- Gregoria Schleimer, Staff Member
how's it going 3d printers andrew sink here and in this video we're going to be talking about how to scan and 3d print a replica of this cat figurine the app we're going to be using is called scandi pro it's an ios app that uses the truedepth front-facing camera on an iphone to create a mesh model for our setup i have the iphone running scandi pro on a tripod so it's stationary and then i've put the cat on a lazy susan so i'll be spinning that back and forth so we can create our mesh once we have a good quality scan we're going to clean it up in meshmixer to make it printable and then send it off to our 3d printer so we can make a copy of this figurine once we have everything set up and in place we'll check to make sure that the scandi app sees the model in the foreground once we've got to this point we can hit start and now it will begin scanning from here all we have to do is slowly rotate the lazy susan making sure that the cat figurine stays in focus if we see a red flash that means the camera's lost its tracking so we can always move back and then go back into the original position to continue scanning for this model i did two full revolutions of the lazy susan and that's so i captured a good amount of surface detail and also because this was a really shiny model i wanted to make sure that any glare didn't show up as a defect later on once i was happy with the scan i hit end record and now i can view what the mesh looks like and this looks pretty good to me so we've captured a lot of the detail there's a few small holes like on the top of the ear and under the chin but we can fix those later overall i'm happy with this so i'm to hit save from scandi pro we also have some basic editing functionality and one of the first things that you can do is under render mode we can determine if we're looking at a color model or a monochrome so because i'm going to be 3d printing this i'm not too worried about the texture which is the color i'm more interested in the mesh so by clicking monochrome i can view the mesh and i can see this is going to work for me scandi pro has some basic editing tools built into it like fill holes and crop plane but we're going to be doing a lot of that in mesh mixer so even though we're not doing it here it's good to know that we have that ability in the app from here all we have to do is export the stl and bring it into meshmixer the first thing we want to do is trim away the lazy susan so to do that we're going to select all of the non-cat geometry and we're going to delete it so there's a couple different ways you can do this the easiest way to do it is to use the lasso tool in mesh mixer select a large chunk and then click x and that will delete it and once we have a couple of these sections deleted we can then do a plain cut to trim away what's left this is just a fast and easy way to get rid of a lot of that geometry so i feel pretty good about this right here so from here the next step is we're going to do a plane cut and typically a plane cut is used to create a solid model which we will be doing later here though for instance i'm going to say no fill under fill type because i don't actually want to fill the bottom of the model in yet i still have some holes that i need to clean up first so we can get down to about here so so it looks like a nice solid model all the way around and that looks good to me and we'll click accept so we're already getting closer to what we want our final model to look like there are a couple spots on this model that i'm going to clean up manually depending on how much time and effort you want to put into a project like this you can spend more or less time doing it all i'm gonna do is using the flatten brush in mesh mixer under the sculpt tools i'm gonna clean up a little bit of this geometry here because that looks a little bit rough to me and we're going to do a little bit more manual cleanup later but right now all i'm trying to do is make these holes a little bit clearer so this geometry is now a little bit easier to fill and it doesn't look quite as jagged so from here the fill process should be a little bit easier on the top of that ear there are a couple of small spots in a few different holes that we want to fill the easiest way to do that is using the inspector tool this will go through and manually close up a lot of these small holes there's still some manual work we're going to want to do but this is a good way to get started this process can take a minute so we're just going to jump cut until when it's finished so after running the inspector tool we can see the model looks better already a lot of those small holes have been filled but we still want to go back and before we run our final smoothing operation it's not a bad idea to just go and clean up a couple areas and so what we're going to do is go through and look for some of the areas that have bumps and flatten them out just a little bit so that's going to smooth down a little bit easier one of the larger holes on this model was directly under the chin so we want to spend a little bit of time here and you know depending on how much time you want to put into the model you can either you know spend a good bit of time reconstructing this or just doing what i'm gonna do which is we're just gonna go through and try and clean up that border just a little bit to make it look a little bit smoother it's not a perfect fix but it is a quick way to get the model to a better place so once we finish with that process we've got a smoothed out area here i am definitely not a sculptor so this can be done a lot better and especially if you have a little bit more time to dedicate to it so once we get to this point the model is looking pretty good we can do any last detailing we want to do before we run the smooth and so i'm going to go through and just add a little bit of i'm going to use the flatten brush just to sort of help highlight some of these areas where i want to separate you know the cat from the base and also some of the features of the cat as well so there's a few different ways you can do this and again depending on how accurate you want your model to be you can spend more or less time on this process so once we're finished manually sculpting the model it's time to run our final smoothing and to do that we are going to select the entire model and then go to deform smooth here's our smooth model and meshmixer did a great job of going through and removing a lot of that graininess while overall preserving the shape of the model so once we get to this point this is a pretty good place to hit accept and that'll give us our smooth model from here i'm going to run one more plane cut and the idea is to give us a nice flat base with no curling on the outer edges so when we click accept that's going to give us our final model so now we have a model that's been smoothed out has a flat base and it's ready for 3d printing so from here we're going to export the stl file bring it into our slicing software and send it to the printer so here's the cat in our slicing software i'm going to be printing this out on my minga d2 and i'm u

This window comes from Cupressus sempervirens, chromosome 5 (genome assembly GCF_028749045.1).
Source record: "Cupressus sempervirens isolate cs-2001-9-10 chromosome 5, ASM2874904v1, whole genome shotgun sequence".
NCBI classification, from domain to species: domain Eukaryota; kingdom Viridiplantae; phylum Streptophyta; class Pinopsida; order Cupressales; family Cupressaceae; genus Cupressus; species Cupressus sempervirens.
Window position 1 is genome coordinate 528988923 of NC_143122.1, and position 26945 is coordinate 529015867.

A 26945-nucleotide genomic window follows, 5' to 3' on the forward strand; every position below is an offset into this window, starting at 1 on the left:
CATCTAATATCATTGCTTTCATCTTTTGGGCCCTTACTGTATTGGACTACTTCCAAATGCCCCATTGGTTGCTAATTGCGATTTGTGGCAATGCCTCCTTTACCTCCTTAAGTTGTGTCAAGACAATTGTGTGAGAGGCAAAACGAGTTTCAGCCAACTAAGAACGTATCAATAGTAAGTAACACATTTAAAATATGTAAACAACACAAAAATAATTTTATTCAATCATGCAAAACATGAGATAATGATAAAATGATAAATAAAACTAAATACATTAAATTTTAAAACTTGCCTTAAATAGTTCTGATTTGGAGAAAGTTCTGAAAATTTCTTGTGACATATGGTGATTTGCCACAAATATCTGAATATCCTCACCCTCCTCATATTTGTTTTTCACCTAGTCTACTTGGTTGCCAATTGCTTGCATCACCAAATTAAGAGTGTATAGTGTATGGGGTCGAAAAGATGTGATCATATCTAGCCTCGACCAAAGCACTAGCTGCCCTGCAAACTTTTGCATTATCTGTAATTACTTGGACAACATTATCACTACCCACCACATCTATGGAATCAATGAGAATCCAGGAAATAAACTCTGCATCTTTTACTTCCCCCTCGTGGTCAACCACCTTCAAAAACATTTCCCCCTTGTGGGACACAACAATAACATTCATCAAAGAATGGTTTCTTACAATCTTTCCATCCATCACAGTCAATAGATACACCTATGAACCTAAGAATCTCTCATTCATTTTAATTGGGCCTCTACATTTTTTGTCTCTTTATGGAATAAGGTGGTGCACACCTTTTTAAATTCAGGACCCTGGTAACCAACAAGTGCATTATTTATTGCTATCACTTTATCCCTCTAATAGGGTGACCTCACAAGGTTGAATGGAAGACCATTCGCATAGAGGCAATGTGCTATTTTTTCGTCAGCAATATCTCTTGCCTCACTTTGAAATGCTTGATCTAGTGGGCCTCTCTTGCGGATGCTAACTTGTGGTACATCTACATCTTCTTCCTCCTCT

Thanks otipant your participation is very much appreciated
- Gregoria Schleimer
About the author
I've studied paleopathology at Missouri Valley College in Marshall and I am an expert in economic sector. I usually feel numb. My previous job was screen printing machine operators I held this position for 19 years, I love talking about origami and papermaking. Huge fan of Ellen Pompeo I practice bodysurfing and collect classic cars.